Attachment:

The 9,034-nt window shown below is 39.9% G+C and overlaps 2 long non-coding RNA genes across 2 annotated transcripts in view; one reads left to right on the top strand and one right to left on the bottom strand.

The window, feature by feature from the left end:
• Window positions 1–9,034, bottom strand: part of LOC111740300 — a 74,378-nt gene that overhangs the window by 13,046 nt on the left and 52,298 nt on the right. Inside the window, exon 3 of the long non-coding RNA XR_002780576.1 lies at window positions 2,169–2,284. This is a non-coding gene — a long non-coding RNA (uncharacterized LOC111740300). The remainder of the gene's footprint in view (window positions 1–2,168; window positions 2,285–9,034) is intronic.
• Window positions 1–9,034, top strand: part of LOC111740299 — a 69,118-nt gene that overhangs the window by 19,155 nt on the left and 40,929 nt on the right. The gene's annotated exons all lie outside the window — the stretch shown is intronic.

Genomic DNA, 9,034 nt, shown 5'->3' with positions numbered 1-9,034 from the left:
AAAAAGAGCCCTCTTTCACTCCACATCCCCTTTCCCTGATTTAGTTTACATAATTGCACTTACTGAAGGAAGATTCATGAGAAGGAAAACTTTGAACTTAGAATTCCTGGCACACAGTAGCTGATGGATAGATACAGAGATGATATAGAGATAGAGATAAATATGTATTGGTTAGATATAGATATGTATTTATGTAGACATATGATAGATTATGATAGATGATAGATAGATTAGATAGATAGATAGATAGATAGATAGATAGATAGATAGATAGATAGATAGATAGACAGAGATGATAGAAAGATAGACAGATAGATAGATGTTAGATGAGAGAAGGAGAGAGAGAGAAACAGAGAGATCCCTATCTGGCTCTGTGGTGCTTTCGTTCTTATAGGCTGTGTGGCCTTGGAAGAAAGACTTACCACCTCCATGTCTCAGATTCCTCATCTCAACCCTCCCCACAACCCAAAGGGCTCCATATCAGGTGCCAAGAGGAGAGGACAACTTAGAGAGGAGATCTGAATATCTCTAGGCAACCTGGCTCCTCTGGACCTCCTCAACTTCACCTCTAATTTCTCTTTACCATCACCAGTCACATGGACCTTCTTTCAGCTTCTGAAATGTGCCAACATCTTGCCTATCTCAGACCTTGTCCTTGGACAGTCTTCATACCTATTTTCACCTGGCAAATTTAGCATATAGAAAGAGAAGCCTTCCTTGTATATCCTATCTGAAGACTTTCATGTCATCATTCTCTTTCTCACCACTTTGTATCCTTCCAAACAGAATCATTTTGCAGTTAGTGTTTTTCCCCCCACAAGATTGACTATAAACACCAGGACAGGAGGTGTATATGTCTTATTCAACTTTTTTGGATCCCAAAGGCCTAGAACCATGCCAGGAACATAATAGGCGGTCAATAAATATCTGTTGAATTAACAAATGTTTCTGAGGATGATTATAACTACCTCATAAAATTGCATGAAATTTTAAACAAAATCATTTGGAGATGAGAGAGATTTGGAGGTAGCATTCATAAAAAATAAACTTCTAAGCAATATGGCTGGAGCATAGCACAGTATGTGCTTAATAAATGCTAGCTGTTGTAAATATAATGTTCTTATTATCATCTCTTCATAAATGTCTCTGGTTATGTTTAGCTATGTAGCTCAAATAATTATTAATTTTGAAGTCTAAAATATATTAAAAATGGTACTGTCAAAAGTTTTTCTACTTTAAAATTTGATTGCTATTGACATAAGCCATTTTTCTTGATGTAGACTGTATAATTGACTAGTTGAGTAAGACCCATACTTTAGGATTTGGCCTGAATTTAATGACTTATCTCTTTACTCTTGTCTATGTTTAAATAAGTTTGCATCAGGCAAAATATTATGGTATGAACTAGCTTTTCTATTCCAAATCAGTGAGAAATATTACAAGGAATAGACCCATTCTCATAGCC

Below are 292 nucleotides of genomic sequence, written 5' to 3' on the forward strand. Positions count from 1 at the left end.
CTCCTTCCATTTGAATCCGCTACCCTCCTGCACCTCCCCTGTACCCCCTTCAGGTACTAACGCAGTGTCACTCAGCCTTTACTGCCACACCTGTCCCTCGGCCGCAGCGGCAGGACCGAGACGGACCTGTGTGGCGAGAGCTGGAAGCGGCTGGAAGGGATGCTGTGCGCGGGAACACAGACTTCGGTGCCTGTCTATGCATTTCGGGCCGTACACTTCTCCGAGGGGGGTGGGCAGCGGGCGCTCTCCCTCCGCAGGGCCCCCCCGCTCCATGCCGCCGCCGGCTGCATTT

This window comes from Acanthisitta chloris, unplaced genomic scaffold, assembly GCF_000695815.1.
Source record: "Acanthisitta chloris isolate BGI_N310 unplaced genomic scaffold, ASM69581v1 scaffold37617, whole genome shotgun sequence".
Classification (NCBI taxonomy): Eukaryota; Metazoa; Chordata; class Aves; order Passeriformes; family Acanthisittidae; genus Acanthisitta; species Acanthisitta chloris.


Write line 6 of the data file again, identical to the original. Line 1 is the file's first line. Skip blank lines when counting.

AAAAAGAGCCCTCTTTCACTCCACATCCCCTTTCCCTGATTTAGTTTACATAATTGCACTTACTGAAGGAAGATTCATGAGAAGGAAAACTTTGAACTTAGAATTCCTGGCACACAGTAGCTGATGGATAGATACAGAGATGATATAGAGATAGAGATAAATATGTATTGGTTAGATATAGATATGTATTTATGTAGACATATGATAGATTATGATAGATGATAGATAGATTAGATAGATAGATAGATAGATAGATAGATAGATAGATAGATAGATAGATAGATAGACAGAGATGATAGAAAGATAGACAGATAGATAGATGTTAGATGAGAGAAGGAGAGAGAGAGAAACAGAGAGATCCCTATCTGGCTCTGTGGTGCTTTCGTTCTTATAGGCTGTGTGGCCTTGGAAGAAAGACTTACCACCTCCATGTCTCAGATTCCTCATCTCAACCCTCCCCACAACCCAAAGGGCTCCATATCAGGTGCCAAGAGGAGAGGACAACTTAGAGAGGAGATCTGAATATCTCTAGGCAACCTGGCTCCTCTGGACCTCCTCAACTTCACCTCTAATTTCTCTTTACCATCACCAGTCACATGGACCTTCTTTCAGCTTCTGAAATGTGCCAACATCTTGCCTATCTCAGACCTTGTCCTTGGACAGTCTTCATACCTATTTTCACCTGGCAAATTTAGCATATAGAAAGAGAAGCCTTCCTTGTATATCCTATCTGAAGACTTTCATGTCATCATTCTCTTTCTCACCACTTTGTATCCTTCCAAACAGAATCATTTTGCAGTTAGTGTTTTTCCCCCCACAAGATTGACTATAAACACCAGGACAGGAGGTGTATATGTCTTATTCAACTTTTTTGGATCCCAAAGGCCTAGAACCATGCCAGGAACATAATAGGCGGTCAATAAATATCTGTTGAATTAACAAATGTTTCTGAGGATGATTATAACTACCTCATAAAATTGCATGAAATTTTAAACAAAATCATTTGGAGATGAGAGAGATTTGGAGGTAGCATTCATAAAAAATAAACTTCTAAGCAATATGGCTGGAGCATAGCACAGTATGTGCTTAATAAATGCTAGCTGTTGTAAATATAATGTTCTTATTATCATCTCTTCATAAATGTCTCTGGTTATGTTTAGCTATGTAGCTCAAATAATTATTAATTTTGAAGTCTAAAATATATTAAAAATGGTACTGTCAAAAGTTTTTCTACTTTAAAATTTGATTGCTATTGACATAAGCCATTTTTCTTGATGTAGACTGTATAATTGACTAGTTGAGTAAGACCCATACTTTAGGATTTGGCCTGAATTTAATGACTTATCTCTTTACTCTTGTCTATGTTTAAATAAGTTTGCATCAGGCAAAATATTATGGTATGAACTAGCTTTTCTATTCCAAATCAGTGAGAAATATTACAAGGAATAGACCCATTCTCATAGCC